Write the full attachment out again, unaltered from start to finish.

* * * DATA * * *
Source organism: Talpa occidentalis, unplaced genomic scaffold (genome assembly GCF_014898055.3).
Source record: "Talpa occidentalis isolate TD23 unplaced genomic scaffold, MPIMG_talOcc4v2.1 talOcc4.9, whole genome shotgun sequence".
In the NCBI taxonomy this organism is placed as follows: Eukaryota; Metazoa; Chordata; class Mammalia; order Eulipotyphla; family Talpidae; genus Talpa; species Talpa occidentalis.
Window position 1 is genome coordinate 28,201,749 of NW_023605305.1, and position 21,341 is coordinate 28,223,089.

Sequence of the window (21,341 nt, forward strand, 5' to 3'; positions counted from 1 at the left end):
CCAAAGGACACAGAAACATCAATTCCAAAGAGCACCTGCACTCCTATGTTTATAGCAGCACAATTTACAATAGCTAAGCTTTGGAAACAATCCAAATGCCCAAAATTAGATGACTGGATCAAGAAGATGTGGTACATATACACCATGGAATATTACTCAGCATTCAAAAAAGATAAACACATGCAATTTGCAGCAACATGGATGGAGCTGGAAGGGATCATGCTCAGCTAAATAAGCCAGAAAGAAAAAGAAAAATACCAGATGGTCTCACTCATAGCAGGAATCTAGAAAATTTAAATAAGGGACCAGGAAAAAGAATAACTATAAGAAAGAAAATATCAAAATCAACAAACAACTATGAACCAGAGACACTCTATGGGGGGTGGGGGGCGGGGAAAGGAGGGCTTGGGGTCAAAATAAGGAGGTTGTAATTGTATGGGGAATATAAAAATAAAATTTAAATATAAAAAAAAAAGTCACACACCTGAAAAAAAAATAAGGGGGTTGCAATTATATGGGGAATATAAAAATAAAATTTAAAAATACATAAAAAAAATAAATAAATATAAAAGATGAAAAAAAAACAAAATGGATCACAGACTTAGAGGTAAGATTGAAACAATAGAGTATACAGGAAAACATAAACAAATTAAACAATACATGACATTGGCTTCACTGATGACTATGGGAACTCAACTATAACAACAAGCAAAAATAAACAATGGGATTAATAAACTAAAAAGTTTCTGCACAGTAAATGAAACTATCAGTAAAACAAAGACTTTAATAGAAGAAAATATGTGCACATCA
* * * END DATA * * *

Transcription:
Source organism: Talpa occidentalis, unplaced genomic scaffold (genome assembly GCF_014898055.3).
Source record: "Talpa occidentalis isolate TD23 unplaced genomic scaffold, MPIMG_talOcc4v2.1 talOcc4.9, whole genome shotgun sequence".
In the NCBI taxonomy this organism is placed as follows: Eukaryota; Metazoa; Chordata; class Mammalia; order Eulipotyphla; family Talpidae; genus Talpa; species Talpa occidentalis.
Window position 1 is genome coordinate 28,201,749 of NW_023605305.1, and position 21,341 is coordinate 28,223,089.

Sequence of the window (21,341 nt, forward strand, 5' to 3'; positions counted from 1 at the left end):
CCAAAGGACACAGAAACATCAATTCCAAAGAGCACCTGCACTCCTATGTTTATAGCAGCACAATTTACAATAGCTAAGCTTTGGAAACAATCCAAATGCCCAAAATTAGATGACTGGATCAAGAAGATGTGGTACATATACACCATGGAATATTACTCAGCATTCAAAAAAGATAAACACATGCAATTTGCAGCAACATGGATGGAGCTGGAAGGGATCATGCTCAGCTAAATAAGCCAGAAAGAAAAAGAAAAATACCAGATGGTCTCACTCATAGCAGGAATCTAGAAAATTTAAATAAGGGACCAGGAAAAAGAATAACTATAAGAAAGAAAATATCAAAATCAACAAACAACTATGAACCAGAGACACTCTATGGGGGGTGGGGGGCGGGGAAAGGAGGGCTTGGGGTCAAAATAAGGAGGTTGTAATTGTATGGGGAATATAAAAATAAAATTTAAATATAAAAAAAAAAGTCACACACCTGAAAAAAAAATAAGGGGGTTGCAATTATATGGGGAATATAAAAATAAAATTTAAAAATACATAAAAAAAATAAATAAATATAAAAGATGAAAAAAAAACAAAATGGATCACAGACTTAGAGGTAAGATTGAAACAATAGAGTATACAGGAAAACATAAACAAATTAAACAATACATGACATTGGCTTCACTGATGACTATGGGAACTCAACTATAACAACAAGCAAAAATAAACAATGGGATTAATAAACTAAAAAGTTTCTGCACAGTAAATGAAACTATCAGTAAAACAAAGACTTTAATAGAAGAAAATATGTGCACATCA